Alex Hutchinson draws on the latest research to answer your fitness and workout questions in this biweekly column on the science of sport.
What type of exercise is best for maintaining strong bones?
The key word here is "maintain," as 95 per cent of your mature skeleton is already in place by the age of 17 for girls and 19 for boys. Once you reach adulthood, it's basically one long fight against the slow but inexorable loss of bone strength - and the key to that fight, many of us assume, is weight-bearing activities.
But the latest research shows that resistance-training exercises like lifting weights can also play a crucial role in bone health - and in some cases are even more effective than weight-bearing activities such as elliptical training.
"Over the past decade, people have realized that bone is more dynamic than we thought. It's actually a pretty responsive tissue," says Heather McKay, a professor in the faculty of medicine at the University of British Columbia and the director of the UBC/Vancouver Coastal Health Research Institute’s Centre for Hip Health and Mobility.
As a result, training your bones has a lot in common with training your muscles: The results of a given exercise will depend on what your body is currently used to, how big a load you apply and how you apply it. For example, recent studies by Dr. McKay's team have found that short bursts of intense activity with rest periods - anything from jumping on the spot to squats in the weight room - build bone more effectively than continuous activities.
While the skeleton gets a bit of a workout whenever you're standing up, you can stress your bones in a more targeted manner by training with weights.
"Any time you're increasing your muscle mass, the tension of the muscles on the bone creates a 'bending moment' that stimulates your bones," Dr. McKay explains.
In fact, numerous studies over the years have suggested that resistance-trained athletes have greater bone mineral density than endurance-trained athletes. But an article that appeared in the February issue of the Journal of Strength and Conditioning Research suggests that these conclusions need to be rethought.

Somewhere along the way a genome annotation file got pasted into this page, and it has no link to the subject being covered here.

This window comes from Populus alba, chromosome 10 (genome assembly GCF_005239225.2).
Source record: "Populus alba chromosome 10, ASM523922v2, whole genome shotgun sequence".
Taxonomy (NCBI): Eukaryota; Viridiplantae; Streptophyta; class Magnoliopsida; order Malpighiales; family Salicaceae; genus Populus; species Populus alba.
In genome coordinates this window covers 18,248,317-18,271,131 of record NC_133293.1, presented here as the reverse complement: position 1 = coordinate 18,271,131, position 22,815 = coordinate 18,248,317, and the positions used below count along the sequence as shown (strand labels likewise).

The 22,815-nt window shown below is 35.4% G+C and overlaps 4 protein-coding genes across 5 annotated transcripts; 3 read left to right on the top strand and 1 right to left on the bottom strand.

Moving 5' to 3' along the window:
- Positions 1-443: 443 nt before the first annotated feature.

Pamela Hinton and her colleagues at the University of Missouri compared runners, cyclists and resistance-trained men. While the resistance group did have the greatest bone density, the differences were only relative: The runners were leaner, but their bones were just as strong for their body size.
There was, however, a sign-ificant difference between runners and cyclists: The repeated, jarring impact of running resulted in stronger bones than cycling. As a result, Dr. Hinton recommends that those who engage in activities such as cycling,swimming and rowing consider adding a dose of either resistance training or a higher-impact activity such as running to their regimen.
That means that elliptical trainers, which many people turn to precisely for their softer landing, suffer from the same shortcoming, Dr. Hinton notes. "There is no impact force, as the steps of the machine move with you."
Sports such as soccer and basketball (and activities such as step aerobics) offer the best of both worlds, stimulating bone health through the impact of intermittent jumping and running, as well as by building muscle strength. Dr. Hinton's research suggests that you don't necessarily have to lift weights, and you don't necessarily have to run or jump either - but you should be doing at least one of the two.